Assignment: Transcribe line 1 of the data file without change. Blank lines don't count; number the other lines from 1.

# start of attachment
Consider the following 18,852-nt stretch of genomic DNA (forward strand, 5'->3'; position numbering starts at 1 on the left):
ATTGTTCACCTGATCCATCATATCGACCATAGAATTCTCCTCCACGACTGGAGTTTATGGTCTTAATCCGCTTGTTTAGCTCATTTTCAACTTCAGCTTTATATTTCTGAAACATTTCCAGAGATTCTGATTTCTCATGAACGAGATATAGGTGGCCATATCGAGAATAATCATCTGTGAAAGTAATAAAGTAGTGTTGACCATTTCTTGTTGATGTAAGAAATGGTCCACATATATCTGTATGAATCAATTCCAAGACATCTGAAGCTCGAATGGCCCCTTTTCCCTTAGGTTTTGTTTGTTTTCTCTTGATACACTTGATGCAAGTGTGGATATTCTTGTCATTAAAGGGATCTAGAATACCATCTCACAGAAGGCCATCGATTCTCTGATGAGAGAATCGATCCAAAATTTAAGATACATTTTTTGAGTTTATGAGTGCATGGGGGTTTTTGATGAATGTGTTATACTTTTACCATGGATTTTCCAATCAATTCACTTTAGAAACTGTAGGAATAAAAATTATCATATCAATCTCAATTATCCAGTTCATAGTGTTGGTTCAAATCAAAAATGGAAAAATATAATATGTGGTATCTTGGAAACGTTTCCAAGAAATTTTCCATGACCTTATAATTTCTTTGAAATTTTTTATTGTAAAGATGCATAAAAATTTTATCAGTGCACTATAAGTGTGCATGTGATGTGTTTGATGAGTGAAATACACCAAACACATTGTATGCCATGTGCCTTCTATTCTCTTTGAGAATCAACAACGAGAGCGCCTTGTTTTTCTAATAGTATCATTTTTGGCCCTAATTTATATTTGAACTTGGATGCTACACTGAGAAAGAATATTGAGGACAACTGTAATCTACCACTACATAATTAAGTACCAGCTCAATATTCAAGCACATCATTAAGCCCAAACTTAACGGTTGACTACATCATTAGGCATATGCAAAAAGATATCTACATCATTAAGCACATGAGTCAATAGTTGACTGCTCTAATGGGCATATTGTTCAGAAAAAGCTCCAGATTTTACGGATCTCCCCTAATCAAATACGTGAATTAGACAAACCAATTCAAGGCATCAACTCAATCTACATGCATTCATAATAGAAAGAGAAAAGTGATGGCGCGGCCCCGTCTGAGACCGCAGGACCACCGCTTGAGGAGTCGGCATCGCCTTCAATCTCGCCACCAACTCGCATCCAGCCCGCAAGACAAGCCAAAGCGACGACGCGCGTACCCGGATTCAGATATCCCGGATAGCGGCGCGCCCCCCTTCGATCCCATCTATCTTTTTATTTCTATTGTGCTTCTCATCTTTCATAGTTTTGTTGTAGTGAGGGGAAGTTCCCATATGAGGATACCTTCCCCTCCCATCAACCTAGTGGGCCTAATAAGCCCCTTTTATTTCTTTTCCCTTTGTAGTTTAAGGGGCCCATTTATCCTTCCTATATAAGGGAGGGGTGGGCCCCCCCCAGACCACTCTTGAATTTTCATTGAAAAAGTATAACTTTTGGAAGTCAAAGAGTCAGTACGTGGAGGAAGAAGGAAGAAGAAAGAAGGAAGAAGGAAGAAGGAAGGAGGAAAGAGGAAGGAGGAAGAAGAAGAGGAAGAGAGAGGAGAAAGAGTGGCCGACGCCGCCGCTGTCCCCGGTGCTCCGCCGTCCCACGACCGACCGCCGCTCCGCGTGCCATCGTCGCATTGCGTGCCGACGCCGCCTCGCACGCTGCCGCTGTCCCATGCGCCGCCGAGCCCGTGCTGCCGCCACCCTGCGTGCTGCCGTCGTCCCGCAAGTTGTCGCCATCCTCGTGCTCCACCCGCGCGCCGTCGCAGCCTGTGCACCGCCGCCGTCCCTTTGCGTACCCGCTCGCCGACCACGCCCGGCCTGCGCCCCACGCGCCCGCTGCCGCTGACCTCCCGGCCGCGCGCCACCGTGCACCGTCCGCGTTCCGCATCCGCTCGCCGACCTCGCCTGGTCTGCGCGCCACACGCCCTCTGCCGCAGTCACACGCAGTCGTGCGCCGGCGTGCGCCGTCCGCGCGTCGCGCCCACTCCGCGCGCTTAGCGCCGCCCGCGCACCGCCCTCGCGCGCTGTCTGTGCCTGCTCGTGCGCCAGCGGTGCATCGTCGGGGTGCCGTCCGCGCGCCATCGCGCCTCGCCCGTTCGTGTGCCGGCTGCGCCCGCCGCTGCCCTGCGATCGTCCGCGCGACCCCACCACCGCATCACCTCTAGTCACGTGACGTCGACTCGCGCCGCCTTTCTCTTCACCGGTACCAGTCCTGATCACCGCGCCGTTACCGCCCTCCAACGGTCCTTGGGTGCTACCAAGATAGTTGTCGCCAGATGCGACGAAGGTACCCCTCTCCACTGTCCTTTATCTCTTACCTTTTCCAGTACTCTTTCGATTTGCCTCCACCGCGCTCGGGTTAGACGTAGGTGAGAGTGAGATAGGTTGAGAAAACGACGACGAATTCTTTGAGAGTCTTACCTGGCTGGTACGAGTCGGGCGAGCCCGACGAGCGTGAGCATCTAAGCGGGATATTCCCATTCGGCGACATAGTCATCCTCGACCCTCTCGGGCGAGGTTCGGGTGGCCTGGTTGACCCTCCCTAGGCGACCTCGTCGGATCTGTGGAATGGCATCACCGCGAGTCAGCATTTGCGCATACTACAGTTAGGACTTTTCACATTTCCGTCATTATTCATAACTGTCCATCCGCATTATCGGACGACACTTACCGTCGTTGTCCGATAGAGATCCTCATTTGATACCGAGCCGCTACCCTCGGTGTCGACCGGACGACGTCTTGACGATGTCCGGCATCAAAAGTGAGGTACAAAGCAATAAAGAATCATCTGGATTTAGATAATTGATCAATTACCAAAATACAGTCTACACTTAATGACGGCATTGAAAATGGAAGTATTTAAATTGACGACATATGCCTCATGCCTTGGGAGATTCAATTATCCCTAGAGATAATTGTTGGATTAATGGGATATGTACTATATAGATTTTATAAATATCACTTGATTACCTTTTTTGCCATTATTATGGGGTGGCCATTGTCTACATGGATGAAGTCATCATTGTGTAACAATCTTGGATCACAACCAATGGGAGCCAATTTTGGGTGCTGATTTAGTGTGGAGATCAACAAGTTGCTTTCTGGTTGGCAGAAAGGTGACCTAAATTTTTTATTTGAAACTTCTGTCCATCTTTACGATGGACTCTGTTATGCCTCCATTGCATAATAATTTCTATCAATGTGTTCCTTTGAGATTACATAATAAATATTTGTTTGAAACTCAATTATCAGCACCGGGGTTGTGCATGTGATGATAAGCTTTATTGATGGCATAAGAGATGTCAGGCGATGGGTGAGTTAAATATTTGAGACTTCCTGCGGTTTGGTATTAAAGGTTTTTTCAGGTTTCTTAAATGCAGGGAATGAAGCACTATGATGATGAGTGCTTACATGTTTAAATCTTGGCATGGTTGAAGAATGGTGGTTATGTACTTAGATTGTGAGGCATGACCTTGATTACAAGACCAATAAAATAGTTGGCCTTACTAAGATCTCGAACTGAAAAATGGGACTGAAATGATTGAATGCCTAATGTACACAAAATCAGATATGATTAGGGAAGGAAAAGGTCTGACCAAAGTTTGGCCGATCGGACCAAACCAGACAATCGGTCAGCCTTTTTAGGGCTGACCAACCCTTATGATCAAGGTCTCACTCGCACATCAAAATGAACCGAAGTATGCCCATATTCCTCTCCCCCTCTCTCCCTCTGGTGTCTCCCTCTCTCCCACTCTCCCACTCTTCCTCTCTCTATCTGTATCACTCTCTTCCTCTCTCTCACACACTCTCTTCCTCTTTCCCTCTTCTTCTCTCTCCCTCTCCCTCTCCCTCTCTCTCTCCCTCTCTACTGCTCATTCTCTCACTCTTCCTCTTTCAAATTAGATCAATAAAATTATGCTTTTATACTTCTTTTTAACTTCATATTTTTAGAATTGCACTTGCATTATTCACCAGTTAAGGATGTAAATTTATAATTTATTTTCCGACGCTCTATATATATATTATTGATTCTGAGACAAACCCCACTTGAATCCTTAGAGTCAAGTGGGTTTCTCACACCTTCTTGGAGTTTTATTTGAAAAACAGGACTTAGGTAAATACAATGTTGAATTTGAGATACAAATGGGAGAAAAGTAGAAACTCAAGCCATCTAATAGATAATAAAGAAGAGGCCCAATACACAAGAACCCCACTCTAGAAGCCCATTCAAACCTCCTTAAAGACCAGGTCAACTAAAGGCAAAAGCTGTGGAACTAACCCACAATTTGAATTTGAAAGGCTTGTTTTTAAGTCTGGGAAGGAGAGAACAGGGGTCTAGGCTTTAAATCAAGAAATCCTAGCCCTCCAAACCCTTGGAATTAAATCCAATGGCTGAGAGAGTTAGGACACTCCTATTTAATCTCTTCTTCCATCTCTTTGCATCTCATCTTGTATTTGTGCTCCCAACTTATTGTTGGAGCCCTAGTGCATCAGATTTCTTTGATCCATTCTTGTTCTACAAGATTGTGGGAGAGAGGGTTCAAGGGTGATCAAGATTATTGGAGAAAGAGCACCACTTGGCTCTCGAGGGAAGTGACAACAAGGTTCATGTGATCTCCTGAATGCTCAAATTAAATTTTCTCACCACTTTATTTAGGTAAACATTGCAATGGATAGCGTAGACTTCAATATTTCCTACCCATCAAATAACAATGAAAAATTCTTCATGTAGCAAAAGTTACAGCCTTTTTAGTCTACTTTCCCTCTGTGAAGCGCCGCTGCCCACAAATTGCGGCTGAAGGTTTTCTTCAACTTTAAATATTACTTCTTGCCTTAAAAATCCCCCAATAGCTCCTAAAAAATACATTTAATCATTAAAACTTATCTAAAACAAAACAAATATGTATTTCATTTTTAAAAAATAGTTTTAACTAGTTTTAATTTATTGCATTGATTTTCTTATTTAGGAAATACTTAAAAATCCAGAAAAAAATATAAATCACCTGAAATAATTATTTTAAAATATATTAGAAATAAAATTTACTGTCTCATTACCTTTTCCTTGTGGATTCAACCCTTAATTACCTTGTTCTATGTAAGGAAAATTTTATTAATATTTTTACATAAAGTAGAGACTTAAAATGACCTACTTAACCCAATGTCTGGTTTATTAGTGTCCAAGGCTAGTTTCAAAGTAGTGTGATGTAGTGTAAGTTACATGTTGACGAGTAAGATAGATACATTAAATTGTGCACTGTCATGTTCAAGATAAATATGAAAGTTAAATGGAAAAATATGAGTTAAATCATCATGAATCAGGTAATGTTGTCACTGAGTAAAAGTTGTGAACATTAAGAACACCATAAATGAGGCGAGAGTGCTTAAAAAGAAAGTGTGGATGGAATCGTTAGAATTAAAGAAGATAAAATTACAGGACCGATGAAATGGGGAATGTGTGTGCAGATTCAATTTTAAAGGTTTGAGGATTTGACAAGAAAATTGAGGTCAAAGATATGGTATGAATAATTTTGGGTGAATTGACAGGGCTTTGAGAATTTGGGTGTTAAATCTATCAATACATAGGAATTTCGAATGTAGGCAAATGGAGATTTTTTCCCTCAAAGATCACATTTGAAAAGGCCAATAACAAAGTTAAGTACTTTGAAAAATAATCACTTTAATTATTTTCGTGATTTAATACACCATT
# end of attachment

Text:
Consider the following 18,852-nt stretch of genomic DNA (forward strand, 5'->3'; position numbering starts at 1 on the left):